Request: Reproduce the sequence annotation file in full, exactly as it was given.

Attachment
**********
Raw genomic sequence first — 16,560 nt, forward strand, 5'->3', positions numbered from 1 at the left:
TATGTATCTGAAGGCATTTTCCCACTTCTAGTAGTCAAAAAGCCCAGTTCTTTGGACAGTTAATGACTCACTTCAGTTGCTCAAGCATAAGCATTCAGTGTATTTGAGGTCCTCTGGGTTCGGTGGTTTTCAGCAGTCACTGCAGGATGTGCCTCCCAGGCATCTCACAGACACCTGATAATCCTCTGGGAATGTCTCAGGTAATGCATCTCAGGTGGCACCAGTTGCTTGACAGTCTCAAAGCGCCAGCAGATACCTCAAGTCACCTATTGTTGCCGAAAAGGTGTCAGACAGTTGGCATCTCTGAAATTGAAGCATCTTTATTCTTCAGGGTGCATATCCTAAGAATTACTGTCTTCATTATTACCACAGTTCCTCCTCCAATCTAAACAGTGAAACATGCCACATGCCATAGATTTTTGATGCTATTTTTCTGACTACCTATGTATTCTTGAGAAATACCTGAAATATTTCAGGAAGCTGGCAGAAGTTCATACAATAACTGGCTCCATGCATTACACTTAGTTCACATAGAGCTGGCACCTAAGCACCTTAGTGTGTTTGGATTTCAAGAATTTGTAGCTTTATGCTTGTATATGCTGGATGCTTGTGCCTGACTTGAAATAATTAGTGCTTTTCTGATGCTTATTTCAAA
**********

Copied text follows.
Raw genomic sequence first — 16,560 nt, forward strand, 5'->3', positions numbered from 1 at the left:
TATGTATCTGAAGGCATTTTCCCACTTCTAGTAGTCAAAAAGCCCAGTTCTTTGGACAGTTAATGACTCACTTCAGTTGCTCAAGCATAAGCATTCAGTGTATTTGAGGTCCTCTGGGTTCGGTGGTTTTCAGCAGTCACTGCAGGATGTGCCTCCCAGGCATCTCACAGACACCTGATAATCCTCTGGGAATGTCTCAGGTAATGCATCTCAGGTGGCACCAGTTGCTTGACAGTCTCAAAGCGCCAGCAGATACCTCAAGTCACCTATTGTTGCCGAAAAGGTGTCAGACAGTTGGCATCTCTGAAATTGAAGCATCTTTATTCTTCAGGGTGCATATCCTAAGAATTACTGTCTTCATTATTACCACAGTTCCTCCTCCAATCTAAACAGTGAAACATGCCACATGCCATAGATTTTTGATGCTATTTTTCTGACTACCTATGTATTCTTGAGAAATACCTGAAATATTTCAGGAAGCTGGCAGAAGTTCATACAATAACTGGCTCCATGCATTACACTTAGTTCACATAGAGCTGGCACCTAAGCACCTTAGTGTGTTTGGATTTCAAGAATTTGTAGCTTTATGCTTGTATATGCTGGATGCTTGTGCCTGACTTGAAATAATTAGTGCTTTTCTGATGCTTATTTCAAA